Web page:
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Confessions of a Reluctant Investor

I’m a Numbers-Phobe – and a Value Investor.

Years ago, when I was an office assistant for a summer job in college, my boss asked me to run a quick percentage calculation, and I couldn’t. As she stared at me, aghast that I couldn’t complete a fraction, I knew I was different. Math was always my most difficult subject in school, and numbers didn’t get any easier as I grew up – I’m still the one after a dinner out who needs a full thirty seconds to calculate the tip.

But, no matter – I easily ignored the one part of modern life that does require some numbers savvy: the financial world. It was only after I tackled finances on my own terms that I proved being numbers-phobic won’t keep me from being financially free. I actually have the inherent skills; all I needed was some help.

The financial world lives for the language of numbers and math. Naturally, I avoided those people and their products completely, including my own father, who is a financial type by nature and found learning investing as easy as learning to drive a car. Yeah, he had to learn the rules and how to operate, but soon it became second nature.

My dad’s favorite language is numbers – he’s a value investor and hedge-fund manager – so when he would talk to me about investing it was by describing equations that were way over my head and I simply could not follow what he was saying, which, looking back – OF COURSE it turned me away. I was acting completely logically, avoiding something complex and incomprehensible. Same thing when I looked into investing online or on the financial news – all anyone talked about are numbers I didn’t understand. Yelling about stocks seems to be the preferred mode of communication, which I wanted nothing to do with. It was a world that, though I was plenty smart and savvy in other areas, was completely inaccessible to me.

The problem with my plan to ignore it, though, is something I discovered only recently: inflation. Inflation is slowly destroying any money I save, dollar by dollar and day by day. Inflation is when the buying power of money erodes, and it does so at an average of 3% per year. That means that I need to get 3% on my money, every single year, JUST TO STAY EVEN. It’s awful. It seems all the financial types think we know about that, but I certainly did not. I mean, I knew about inflation existing, but no one had ever connected it to my savings. Ever. Not my dad, not any financial advisor, not a friend – no one.

Once I really understood what inflation is doing, and once I realized that each year I waited, I was losing out on great returns that could change my life NOW, not in some far-distant imaginary retirement future, I took action to get help.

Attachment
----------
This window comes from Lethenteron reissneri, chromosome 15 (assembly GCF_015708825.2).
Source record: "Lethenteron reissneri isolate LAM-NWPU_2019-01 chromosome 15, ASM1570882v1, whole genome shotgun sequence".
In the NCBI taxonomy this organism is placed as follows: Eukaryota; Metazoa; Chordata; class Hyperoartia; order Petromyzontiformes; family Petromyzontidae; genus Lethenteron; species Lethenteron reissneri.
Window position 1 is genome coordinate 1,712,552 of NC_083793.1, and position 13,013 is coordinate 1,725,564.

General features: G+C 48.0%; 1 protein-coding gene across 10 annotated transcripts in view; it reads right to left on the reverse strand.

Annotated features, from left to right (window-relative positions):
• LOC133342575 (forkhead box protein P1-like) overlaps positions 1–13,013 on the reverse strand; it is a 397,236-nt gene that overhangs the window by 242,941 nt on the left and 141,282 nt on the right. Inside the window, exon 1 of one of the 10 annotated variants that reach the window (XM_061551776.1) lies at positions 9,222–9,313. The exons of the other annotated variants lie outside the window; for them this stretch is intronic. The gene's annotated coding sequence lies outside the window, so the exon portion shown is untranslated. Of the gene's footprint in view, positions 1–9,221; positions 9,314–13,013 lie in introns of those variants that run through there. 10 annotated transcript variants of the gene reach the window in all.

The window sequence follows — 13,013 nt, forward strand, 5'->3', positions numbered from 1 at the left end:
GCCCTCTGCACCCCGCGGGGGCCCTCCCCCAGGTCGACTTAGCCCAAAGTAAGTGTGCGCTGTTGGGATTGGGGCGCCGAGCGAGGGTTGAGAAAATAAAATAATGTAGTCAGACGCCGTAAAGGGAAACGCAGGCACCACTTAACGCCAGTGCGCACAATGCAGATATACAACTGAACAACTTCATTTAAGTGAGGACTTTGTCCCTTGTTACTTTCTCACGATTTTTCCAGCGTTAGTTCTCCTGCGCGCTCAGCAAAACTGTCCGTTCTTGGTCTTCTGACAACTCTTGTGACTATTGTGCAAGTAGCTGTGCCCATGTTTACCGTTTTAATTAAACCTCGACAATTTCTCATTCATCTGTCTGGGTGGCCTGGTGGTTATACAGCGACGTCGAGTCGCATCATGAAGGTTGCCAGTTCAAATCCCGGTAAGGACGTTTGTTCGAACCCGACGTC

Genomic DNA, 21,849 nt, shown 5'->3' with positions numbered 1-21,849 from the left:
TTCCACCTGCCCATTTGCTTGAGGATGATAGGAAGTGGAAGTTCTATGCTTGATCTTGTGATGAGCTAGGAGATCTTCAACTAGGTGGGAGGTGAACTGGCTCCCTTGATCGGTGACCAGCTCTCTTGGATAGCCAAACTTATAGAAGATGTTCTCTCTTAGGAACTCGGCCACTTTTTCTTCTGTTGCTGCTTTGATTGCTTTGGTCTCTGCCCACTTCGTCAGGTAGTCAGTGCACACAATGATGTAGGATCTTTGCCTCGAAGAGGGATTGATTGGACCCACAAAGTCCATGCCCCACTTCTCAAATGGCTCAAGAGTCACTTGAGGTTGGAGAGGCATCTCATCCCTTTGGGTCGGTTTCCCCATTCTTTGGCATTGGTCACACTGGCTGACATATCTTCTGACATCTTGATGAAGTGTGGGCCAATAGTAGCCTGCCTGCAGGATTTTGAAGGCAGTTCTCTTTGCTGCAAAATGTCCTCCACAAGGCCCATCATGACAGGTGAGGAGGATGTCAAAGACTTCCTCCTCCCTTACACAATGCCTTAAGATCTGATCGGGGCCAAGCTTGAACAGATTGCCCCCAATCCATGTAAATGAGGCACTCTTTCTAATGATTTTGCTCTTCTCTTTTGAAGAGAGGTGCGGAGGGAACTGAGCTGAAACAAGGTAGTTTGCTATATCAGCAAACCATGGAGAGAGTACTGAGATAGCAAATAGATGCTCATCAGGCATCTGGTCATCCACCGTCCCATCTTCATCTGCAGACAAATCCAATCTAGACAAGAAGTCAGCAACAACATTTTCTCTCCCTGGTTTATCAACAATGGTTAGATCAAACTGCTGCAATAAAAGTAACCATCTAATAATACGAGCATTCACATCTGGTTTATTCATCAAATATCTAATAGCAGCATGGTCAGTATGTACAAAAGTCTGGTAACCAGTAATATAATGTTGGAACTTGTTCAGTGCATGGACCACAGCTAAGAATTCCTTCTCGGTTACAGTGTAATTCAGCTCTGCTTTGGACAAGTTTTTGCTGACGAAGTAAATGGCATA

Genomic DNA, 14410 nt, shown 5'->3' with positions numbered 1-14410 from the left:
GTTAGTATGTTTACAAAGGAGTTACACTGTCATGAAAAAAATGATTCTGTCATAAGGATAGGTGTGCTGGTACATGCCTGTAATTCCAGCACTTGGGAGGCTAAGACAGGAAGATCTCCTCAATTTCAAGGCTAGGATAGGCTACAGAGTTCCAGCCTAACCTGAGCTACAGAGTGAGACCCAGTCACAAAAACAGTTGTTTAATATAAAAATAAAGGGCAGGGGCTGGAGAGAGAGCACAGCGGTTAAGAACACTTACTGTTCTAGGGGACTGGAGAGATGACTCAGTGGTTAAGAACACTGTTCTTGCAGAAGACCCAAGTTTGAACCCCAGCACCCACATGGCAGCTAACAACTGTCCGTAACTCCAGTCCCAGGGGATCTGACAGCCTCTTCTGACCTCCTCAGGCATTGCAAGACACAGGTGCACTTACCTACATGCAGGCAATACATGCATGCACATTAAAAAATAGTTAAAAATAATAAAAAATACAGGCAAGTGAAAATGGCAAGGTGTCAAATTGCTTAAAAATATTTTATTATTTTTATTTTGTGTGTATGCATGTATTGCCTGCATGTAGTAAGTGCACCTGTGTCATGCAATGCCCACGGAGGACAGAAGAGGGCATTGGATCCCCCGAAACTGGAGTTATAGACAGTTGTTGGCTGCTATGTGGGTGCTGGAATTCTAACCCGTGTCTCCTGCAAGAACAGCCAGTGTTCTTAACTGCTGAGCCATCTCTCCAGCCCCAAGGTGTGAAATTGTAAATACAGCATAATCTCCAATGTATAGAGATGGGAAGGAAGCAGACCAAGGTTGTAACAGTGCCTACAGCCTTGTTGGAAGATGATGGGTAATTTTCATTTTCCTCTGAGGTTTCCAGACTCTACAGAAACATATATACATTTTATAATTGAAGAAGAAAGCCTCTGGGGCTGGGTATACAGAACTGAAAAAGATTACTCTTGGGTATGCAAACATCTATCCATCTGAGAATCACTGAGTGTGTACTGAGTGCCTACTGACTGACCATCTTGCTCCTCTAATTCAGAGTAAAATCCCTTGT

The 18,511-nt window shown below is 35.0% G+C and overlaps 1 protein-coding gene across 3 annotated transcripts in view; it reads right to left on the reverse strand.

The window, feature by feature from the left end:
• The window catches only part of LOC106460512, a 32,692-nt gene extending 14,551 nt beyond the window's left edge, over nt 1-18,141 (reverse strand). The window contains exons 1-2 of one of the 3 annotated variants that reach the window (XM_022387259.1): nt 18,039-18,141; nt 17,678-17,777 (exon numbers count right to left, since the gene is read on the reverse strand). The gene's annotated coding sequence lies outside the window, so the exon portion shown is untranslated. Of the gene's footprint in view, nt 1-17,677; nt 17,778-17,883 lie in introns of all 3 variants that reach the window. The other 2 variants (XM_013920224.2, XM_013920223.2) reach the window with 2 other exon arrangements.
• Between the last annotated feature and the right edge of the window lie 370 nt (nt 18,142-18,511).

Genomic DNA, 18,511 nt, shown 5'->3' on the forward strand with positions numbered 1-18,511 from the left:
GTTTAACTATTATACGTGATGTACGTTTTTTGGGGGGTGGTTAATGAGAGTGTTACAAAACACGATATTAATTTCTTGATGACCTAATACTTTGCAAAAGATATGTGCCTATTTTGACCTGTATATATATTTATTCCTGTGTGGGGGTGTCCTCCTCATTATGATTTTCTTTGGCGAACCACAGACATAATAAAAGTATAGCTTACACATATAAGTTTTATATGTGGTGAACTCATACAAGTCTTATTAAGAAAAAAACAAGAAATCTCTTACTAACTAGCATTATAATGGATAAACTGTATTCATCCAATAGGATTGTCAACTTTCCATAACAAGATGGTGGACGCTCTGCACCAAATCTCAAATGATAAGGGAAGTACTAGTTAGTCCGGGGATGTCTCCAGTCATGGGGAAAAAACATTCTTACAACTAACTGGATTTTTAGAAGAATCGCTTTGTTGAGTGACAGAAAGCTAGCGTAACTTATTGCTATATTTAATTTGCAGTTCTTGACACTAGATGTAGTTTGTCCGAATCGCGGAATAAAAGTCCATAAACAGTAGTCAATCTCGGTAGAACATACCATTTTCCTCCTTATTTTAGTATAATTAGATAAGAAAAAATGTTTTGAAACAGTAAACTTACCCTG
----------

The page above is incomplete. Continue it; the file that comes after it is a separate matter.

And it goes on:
First, I visualized, very clearly, what I wanted from putting time into learning the math of investing – what does financial freedom really look like? My time was extremely limited and I needed to know taking time from other important things would be worth it. For me, financial freedom looks like being free from depending on my salary, so I could work less and be happier. I wanted that, and soon.

Second, I asked my investor dad to prepare me in real-life words; words I could understand, which he did on our podcast, “InvestED”. “Go to the feet of the master,” he said, “Warren Buffett.” Buffett has written an annual letter to his Berkshire Hathaway shareholders for more than forty years, and his ability to explain financial numbers to us Normals is unparalleled. I read a few letters a day until I had devoured them all. Most of it was over my head, but I started to become familiar with the language he used, and as a beginner, that was all I needed.

Finally, and actually the easiest step, I started reading the investing and business sections of a major newspaper every morning. As I practiced, day after day, the players, the companies, and the landscape all became more familiar, and instead of continuing to avoid everything math-related, I found myself actually wanting to know how to use numbers to evaluate what I was reading – which was rather an exciting turnaround.

I’d get to equations and valuations down the line in my Investing Practice, but first, I had had to begin learning the language. None of us were born knowing how to navigate an incredibly complex global financial market – and they don’t teach it in school. Of course, we don’t know! We just need some education and a guide who knows the language.

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